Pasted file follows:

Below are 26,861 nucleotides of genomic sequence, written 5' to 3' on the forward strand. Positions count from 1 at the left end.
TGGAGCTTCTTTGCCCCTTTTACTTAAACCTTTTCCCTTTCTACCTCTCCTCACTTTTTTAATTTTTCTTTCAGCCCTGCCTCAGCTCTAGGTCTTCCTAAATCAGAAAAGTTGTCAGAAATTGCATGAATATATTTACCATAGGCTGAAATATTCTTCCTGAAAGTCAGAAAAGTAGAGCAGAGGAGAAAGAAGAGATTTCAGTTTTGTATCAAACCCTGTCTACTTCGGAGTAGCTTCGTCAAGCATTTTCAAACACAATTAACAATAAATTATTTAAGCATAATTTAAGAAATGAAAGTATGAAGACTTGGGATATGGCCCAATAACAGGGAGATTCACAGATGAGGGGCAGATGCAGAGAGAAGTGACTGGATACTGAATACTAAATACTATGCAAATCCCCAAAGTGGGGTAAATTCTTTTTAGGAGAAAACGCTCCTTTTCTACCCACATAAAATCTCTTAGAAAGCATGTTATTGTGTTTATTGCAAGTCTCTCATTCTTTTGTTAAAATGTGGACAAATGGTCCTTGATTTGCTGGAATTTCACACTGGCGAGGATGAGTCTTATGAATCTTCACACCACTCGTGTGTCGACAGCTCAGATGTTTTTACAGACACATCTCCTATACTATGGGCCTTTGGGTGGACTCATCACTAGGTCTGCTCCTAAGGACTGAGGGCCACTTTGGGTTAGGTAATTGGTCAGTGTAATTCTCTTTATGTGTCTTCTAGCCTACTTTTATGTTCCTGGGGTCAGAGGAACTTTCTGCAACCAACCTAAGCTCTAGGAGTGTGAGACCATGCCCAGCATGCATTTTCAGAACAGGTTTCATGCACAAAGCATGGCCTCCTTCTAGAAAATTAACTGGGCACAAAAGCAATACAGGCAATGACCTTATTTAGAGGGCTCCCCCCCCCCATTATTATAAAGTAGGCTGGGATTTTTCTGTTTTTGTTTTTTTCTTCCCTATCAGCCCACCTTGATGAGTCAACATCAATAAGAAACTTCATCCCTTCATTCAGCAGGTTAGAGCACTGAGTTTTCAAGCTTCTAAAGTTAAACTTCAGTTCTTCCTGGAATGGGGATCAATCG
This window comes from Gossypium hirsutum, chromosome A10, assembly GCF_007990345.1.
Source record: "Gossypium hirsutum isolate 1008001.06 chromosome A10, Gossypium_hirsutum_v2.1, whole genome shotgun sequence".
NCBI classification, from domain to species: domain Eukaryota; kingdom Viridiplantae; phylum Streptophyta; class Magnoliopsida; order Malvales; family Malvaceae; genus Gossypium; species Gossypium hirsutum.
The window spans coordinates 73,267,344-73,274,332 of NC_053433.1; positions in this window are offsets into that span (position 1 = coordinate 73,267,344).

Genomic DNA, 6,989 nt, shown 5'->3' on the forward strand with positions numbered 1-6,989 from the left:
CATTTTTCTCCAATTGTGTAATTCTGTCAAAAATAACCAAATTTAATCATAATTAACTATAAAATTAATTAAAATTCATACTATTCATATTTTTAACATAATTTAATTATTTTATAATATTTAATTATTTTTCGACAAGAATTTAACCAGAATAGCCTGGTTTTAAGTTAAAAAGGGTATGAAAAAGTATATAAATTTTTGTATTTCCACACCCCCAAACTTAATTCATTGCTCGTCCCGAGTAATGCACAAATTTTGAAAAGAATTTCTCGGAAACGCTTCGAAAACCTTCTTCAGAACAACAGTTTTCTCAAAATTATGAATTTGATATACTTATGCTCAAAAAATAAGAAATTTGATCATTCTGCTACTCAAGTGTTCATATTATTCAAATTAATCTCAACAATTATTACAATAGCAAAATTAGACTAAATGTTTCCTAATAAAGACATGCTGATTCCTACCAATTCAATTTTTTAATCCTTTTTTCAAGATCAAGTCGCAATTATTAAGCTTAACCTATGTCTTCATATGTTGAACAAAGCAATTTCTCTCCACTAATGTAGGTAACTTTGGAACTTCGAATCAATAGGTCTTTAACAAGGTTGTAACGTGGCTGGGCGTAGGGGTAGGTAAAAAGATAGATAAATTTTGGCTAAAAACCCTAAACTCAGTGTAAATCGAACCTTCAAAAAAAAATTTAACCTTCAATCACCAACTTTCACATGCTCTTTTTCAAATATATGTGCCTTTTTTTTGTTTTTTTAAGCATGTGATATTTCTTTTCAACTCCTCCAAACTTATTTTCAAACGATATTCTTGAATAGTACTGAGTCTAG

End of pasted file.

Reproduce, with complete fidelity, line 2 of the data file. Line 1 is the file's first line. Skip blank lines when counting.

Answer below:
TGGAGCTTCTTTGCCCCTTTTACTTAAACCTTTTCCCTTTCTACCTCTCCTCACTTTTTTAATTTTTCTTTCAGCCCTGCCTCAGCTCTAGGTCTTCCTAAATCAGAAAAGTTGTCAGAAATTGCATGAATATATTTACCATAGGCTGAAATATTCTTCCTGAAAGTCAGAAAAGTAGAGCAGAGGAGAAAGAAGAGATTTCAGTTTTGTATCAAACCCTGTCTACTTCGGAGTAGCTTCGTCAAGCATTTTCAAACACAATTAACAATAAATTATTTAAGCATAATTTAAGAAATGAAAGTATGAAGACTTGGGATATGGCCCAATAACAGGGAGATTCACAGATGAGGGGCAGATGCAGAGAGAAGTGACTGGATACTGAATACTAAATACTATGCAAATCCCCAAAGTGGGGTAAATTCTTTTTAGGAGAAAACGCTCCTTTTCTACCCACATAAAATCTCTTAGAAAGCATGTTATTGTGTTTATTGCAAGTCTCTCATTCTTTTGTTAAAATGTGGACAAATGGTCCTTGATTTGCTGGAATTTCACACTGGCGAGGATGAGTCTTATGAATCTTCACACCACTCGTGTGTCGACAGCTCAGATGTTTTTACAGACACATCTCCTATACTATGGGCCTTTGGGTGGACTCATCACTAGGTCTGCTCCTAAGGACTGAGGGCCACTTTGGGTTAGGTAATTGGTCAGTGTAATTCTCTTTATGTGTCTTCTAGCCTACTTTTATGTTCCTGGGGTCAGAGGAACTTTCTGCAACCAACCTAAGCTCTAGGAGTGTGAGACCATGCCCAGCATGCATTTTCAGAACAGGTTTCATGCACAAAGCATGGCCTCCTTCTAGAAAATTAACTGGGCACAAAAGCAATACAGGCAATGACCTTATTTAGAGGGCTCCCCCCCCCCATTATTATAAAGTAGGCTGGGATTTTTCTGTTTTTGTTTTTTTCTTCCCTATCAGCCCACCTTGATGAGTCAACATCAATAAGAAACTTCATCCCTTCATTCAGCAGGTTAGAGCACTGAGTTTTCAAGCTTCTAAAGTTAAACTTCAGTTCTTCCTGGAATGGGGATCAATCG